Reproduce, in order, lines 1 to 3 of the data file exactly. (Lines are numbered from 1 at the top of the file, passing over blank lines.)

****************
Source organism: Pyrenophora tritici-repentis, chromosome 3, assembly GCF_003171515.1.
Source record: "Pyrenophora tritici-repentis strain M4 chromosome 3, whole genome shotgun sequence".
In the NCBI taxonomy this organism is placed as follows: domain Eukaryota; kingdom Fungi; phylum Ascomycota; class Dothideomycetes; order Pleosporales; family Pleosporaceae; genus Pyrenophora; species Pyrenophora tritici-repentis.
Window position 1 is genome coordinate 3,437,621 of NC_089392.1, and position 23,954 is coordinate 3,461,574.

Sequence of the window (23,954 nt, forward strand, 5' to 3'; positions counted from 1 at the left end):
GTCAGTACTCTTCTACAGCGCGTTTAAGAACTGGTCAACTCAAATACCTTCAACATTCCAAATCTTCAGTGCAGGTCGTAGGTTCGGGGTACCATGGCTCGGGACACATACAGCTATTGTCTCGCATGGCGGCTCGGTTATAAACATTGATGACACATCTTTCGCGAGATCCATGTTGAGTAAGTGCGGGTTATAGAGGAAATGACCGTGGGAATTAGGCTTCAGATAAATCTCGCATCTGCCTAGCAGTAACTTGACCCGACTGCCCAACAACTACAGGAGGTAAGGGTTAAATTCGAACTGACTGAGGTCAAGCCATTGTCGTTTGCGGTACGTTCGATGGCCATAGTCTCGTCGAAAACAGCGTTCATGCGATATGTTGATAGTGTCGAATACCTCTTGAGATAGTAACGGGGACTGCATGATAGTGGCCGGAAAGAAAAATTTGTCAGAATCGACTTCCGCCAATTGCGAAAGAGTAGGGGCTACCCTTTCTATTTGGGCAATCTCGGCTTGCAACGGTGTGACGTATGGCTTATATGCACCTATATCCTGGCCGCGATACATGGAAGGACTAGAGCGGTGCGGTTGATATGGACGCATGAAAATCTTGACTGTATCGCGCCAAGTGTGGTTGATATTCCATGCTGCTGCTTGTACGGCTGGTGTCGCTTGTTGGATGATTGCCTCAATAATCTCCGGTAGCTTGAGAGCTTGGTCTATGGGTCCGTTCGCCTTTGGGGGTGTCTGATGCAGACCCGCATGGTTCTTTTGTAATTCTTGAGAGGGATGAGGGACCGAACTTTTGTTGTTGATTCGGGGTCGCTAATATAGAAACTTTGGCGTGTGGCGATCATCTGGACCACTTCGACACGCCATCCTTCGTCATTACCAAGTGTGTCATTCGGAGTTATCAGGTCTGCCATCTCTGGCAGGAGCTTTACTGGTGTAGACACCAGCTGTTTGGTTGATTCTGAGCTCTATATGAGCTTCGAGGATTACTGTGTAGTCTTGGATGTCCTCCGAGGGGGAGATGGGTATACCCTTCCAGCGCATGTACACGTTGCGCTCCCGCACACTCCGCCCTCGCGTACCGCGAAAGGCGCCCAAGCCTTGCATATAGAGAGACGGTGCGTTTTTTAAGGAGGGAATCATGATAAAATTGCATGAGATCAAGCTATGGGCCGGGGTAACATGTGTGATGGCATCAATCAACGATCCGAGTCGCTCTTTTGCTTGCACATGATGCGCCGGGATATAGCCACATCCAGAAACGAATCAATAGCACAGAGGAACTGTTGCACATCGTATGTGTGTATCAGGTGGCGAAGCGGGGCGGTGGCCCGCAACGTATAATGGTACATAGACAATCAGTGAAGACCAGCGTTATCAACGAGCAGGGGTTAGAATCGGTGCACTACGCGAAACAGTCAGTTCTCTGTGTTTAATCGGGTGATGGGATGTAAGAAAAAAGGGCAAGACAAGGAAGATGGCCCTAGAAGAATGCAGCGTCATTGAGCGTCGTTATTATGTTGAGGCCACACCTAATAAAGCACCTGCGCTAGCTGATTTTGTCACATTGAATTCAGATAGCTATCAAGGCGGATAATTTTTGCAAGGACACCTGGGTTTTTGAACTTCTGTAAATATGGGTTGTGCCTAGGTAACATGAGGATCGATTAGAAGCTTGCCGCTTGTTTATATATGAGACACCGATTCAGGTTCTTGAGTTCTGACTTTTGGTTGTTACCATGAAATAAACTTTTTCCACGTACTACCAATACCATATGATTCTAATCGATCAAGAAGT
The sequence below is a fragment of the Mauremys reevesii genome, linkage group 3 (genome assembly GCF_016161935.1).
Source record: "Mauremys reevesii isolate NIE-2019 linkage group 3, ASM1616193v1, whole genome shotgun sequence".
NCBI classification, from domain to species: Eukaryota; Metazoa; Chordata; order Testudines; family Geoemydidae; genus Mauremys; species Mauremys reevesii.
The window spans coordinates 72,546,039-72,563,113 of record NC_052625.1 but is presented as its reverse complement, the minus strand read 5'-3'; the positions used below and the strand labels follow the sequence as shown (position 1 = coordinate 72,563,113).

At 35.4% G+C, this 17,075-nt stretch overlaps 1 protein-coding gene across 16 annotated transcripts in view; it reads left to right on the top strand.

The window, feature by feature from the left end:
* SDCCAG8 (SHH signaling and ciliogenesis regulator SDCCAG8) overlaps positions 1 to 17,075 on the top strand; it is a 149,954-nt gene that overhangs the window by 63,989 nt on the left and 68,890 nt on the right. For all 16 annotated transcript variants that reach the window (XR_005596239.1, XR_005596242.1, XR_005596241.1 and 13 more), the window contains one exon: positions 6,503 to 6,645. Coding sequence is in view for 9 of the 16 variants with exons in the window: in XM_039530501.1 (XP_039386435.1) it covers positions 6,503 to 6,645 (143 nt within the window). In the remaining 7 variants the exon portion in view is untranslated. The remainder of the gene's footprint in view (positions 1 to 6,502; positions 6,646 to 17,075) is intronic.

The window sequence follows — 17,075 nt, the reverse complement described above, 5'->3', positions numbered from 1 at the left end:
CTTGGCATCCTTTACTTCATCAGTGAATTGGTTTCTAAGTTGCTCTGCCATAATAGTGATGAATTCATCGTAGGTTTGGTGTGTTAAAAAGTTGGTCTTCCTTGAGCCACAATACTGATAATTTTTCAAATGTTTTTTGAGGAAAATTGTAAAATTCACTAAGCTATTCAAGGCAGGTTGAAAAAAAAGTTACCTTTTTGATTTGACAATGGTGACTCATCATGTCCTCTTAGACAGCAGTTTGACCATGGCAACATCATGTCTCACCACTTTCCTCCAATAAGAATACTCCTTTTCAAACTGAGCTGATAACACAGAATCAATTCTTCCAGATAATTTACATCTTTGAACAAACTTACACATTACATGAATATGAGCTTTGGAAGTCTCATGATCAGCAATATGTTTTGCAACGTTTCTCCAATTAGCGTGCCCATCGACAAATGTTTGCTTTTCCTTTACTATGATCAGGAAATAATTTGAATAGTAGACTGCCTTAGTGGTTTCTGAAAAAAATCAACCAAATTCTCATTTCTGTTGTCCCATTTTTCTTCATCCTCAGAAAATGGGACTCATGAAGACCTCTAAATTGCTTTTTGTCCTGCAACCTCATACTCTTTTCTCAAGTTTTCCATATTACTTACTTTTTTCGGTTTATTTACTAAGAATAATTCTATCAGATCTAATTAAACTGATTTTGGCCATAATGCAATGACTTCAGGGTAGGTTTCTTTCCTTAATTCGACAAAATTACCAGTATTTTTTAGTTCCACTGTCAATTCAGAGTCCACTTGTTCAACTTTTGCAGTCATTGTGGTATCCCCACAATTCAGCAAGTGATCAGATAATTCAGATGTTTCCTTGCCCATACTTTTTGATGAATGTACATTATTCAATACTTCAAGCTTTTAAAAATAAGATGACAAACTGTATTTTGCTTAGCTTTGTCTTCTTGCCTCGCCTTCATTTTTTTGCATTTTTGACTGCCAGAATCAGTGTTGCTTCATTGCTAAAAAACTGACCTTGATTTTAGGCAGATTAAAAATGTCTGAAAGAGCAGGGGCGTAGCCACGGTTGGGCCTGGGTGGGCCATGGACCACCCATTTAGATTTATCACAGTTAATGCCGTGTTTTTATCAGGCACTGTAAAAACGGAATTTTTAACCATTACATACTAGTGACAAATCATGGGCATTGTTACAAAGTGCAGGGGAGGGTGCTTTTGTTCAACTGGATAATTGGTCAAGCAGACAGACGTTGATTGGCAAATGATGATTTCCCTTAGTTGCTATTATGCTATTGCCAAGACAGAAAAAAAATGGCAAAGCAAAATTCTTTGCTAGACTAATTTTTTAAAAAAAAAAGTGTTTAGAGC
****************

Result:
Source organism: Pyrenophora tritici-repentis, chromosome 3, assembly GCF_003171515.1.
Source record: "Pyrenophora tritici-repentis strain M4 chromosome 3, whole genome shotgun sequence".
In the NCBI taxonomy this organism is placed as follows: domain Eukaryota; kingdom Fungi; phylum Ascomycota; class Dothideomycetes; order Pleosporales; family Pleosporaceae; genus Pyrenophora; species Pyrenophora tritici-repentis.